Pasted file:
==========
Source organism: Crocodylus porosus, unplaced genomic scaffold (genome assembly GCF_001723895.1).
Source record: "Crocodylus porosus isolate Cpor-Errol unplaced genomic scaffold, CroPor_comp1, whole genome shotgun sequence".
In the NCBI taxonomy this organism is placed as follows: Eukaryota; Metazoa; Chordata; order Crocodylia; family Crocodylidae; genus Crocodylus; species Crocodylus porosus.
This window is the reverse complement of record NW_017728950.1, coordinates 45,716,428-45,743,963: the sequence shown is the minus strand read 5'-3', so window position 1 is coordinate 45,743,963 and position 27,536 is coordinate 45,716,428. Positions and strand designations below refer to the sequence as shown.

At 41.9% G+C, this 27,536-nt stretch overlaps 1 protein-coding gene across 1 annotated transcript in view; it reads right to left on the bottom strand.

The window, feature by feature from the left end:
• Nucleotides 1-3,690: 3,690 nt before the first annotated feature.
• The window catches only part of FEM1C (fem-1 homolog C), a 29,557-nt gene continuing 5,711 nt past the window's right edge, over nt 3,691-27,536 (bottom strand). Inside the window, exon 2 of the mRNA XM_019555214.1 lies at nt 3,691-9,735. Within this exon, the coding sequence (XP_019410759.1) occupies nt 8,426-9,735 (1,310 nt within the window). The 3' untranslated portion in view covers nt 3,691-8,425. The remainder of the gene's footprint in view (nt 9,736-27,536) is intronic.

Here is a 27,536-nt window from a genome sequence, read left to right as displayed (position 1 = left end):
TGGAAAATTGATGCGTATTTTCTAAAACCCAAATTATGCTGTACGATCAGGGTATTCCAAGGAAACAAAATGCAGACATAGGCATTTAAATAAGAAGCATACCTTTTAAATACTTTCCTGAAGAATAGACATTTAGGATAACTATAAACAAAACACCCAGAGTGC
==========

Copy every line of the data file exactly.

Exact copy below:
Source organism: Crocodylus porosus, unplaced genomic scaffold (genome assembly GCF_001723895.1).
Source record: "Crocodylus porosus isolate Cpor-Errol unplaced genomic scaffold, CroPor_comp1, whole genome shotgun sequence".
In the NCBI taxonomy this organism is placed as follows: Eukaryota; Metazoa; Chordata; order Crocodylia; family Crocodylidae; genus Crocodylus; species Crocodylus porosus.
This window is the reverse complement of record NW_017728950.1, coordinates 45,716,428-45,743,963: the sequence shown is the minus strand read 5'-3', so window position 1 is coordinate 45,743,963 and position 27,536 is coordinate 45,716,428. Positions and strand designations below refer to the sequence as shown.

At 41.9% G+C, this 27,536-nt stretch overlaps 1 protein-coding gene across 1 annotated transcript in view; it reads right to left on the bottom strand.

The window, feature by feature from the left end:
• Nucleotides 1-3,690: 3,690 nt before the first annotated feature.
• The window catches only part of FEM1C (fem-1 homolog C), a 29,557-nt gene continuing 5,711 nt past the window's right edge, over nt 3,691-27,536 (bottom strand). Inside the window, exon 2 of the mRNA XM_019555214.1 lies at nt 3,691-9,735. Within this exon, the coding sequence (XP_019410759.1) occupies nt 8,426-9,735 (1,310 nt within the window). The 3' untranslated portion in view covers nt 3,691-8,425. The remainder of the gene's footprint in view (nt 9,736-27,536) is intronic.

Here is a 27,536-nt window from a genome sequence, read left to right as displayed (position 1 = left end):
TGGAAAATTGATGCGTATTTTCTAAAACCCAAATTATGCTGTACGATCAGGGTATTCCAAGGAAACAAAATGCAGACATAGGCATTTAAATAAGAAGCATACCTTTTAAATACTTTCCTGAAGAATAGACATTTAGGATAACTATAAACAAAACACCCAGAGTGC